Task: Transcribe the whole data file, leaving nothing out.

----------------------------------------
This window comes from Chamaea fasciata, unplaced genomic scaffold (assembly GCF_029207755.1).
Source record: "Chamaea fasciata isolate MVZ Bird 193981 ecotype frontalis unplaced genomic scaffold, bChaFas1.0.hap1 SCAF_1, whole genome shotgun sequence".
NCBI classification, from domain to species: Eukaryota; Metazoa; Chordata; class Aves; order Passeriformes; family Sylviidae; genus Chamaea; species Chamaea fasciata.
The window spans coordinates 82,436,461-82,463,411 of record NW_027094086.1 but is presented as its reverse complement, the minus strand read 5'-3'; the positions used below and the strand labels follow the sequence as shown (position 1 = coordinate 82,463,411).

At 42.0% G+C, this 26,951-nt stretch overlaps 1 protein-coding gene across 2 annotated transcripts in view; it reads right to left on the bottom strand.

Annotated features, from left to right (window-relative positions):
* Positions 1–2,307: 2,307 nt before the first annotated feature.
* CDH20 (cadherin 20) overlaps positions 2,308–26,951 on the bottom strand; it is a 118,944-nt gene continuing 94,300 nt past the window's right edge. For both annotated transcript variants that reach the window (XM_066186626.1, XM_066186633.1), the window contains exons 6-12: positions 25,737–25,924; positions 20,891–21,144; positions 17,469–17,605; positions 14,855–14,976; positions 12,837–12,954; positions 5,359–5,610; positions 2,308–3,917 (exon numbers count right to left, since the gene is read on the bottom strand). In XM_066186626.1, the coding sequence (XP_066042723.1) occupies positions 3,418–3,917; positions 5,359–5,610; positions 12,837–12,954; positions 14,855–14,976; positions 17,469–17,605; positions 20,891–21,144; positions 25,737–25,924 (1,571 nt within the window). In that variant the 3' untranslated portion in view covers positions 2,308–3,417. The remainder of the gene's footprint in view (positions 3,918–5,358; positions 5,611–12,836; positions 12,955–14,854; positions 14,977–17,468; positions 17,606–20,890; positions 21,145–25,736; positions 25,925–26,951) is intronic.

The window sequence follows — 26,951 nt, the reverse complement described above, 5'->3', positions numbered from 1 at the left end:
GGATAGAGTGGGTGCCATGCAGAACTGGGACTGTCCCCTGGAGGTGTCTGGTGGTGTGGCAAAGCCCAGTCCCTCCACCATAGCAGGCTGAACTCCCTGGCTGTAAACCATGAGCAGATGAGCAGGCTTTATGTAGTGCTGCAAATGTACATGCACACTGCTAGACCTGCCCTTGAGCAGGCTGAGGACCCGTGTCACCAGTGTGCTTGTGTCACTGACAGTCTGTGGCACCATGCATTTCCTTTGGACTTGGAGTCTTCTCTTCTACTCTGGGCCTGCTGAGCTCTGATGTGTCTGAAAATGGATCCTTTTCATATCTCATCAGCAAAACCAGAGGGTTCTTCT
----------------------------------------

This window comes from Chamaea fasciata, unplaced genomic scaffold (assembly GCF_029207755.1).
Source record: "Chamaea fasciata isolate MVZ Bird 193981 ecotype frontalis unplaced genomic scaffold, bChaFas1.0.hap1 SCAF_1, whole genome shotgun sequence".
NCBI classification, from domain to species: Eukaryota; Metazoa; Chordata; class Aves; order Passeriformes; family Sylviidae; genus Chamaea; species Chamaea fasciata.
The window spans coordinates 82,436,461-82,463,411 of record NW_027094086.1 but is presented as its reverse complement, the minus strand read 5'-3'; the positions used below and the strand labels follow the sequence as shown (position 1 = coordinate 82,463,411).

At 42.0% G+C, this 26,951-nt stretch overlaps 1 protein-coding gene across 2 annotated transcripts in view; it reads right to left on the bottom strand.

Annotated features, from left to right (window-relative positions):
* Positions 1–2,307: 2,307 nt before the first annotated feature.
* CDH20 (cadherin 20) overlaps positions 2,308–26,951 on the bottom strand; it is a 118,944-nt gene continuing 94,300 nt past the window's right edge. For both annotated transcript variants that reach the window (XM_066186626.1, XM_066186633.1), the window contains exons 6-12: positions 25,737–25,924; positions 20,891–21,144; positions 17,469–17,605; positions 14,855–14,976; positions 12,837–12,954; positions 5,359–5,610; positions 2,308–3,917 (exon numbers count right to left, since the gene is read on the bottom strand). In XM_066186626.1, the coding sequence (XP_066042723.1) occupies positions 3,418–3,917; positions 5,359–5,610; positions 12,837–12,954; positions 14,855–14,976; positions 17,469–17,605; positions 20,891–21,144; positions 25,737–25,924 (1,571 nt within the window). In that variant the 3' untranslated portion in view covers positions 2,308–3,417. The remainder of the gene's footprint in view (positions 3,918–5,358; positions 5,611–12,836; positions 12,955–14,854; positions 14,977–17,468; positions 17,606–20,890; positions 21,145–25,736; positions 25,925–26,951) is intronic.

The window sequence follows — 26,951 nt, the reverse complement described above, 5'->3', positions numbered from 1 at the left end:
GGATAGAGTGGGTGCCATGCAGAACTGGGACTGTCCCCTGGAGGTGTCTGGTGGTGTGGCAAAGCCCAGTCCCTCCACCATAGCAGGCTGAACTCCCTGGCTGTAAACCATGAGCAGATGAGCAGGCTTTATGTAGTGCTGCAAATGTACATGCACACTGCTAGACCTGCCCTTGAGCAGGCTGAGGACCCGTGTCACCAGTGTGCTTGTGTCACTGACAGTCTGTGGCACCATGCATTTCCTTTGGACTTGGAGTCTTCTCTTCTACTCTGGGCCTGCTGAGCTCTGATGTGTCTGAAAATGGATCCTTTTCATATCTCATCAGCAAAACCAGAGGGTTCTTCT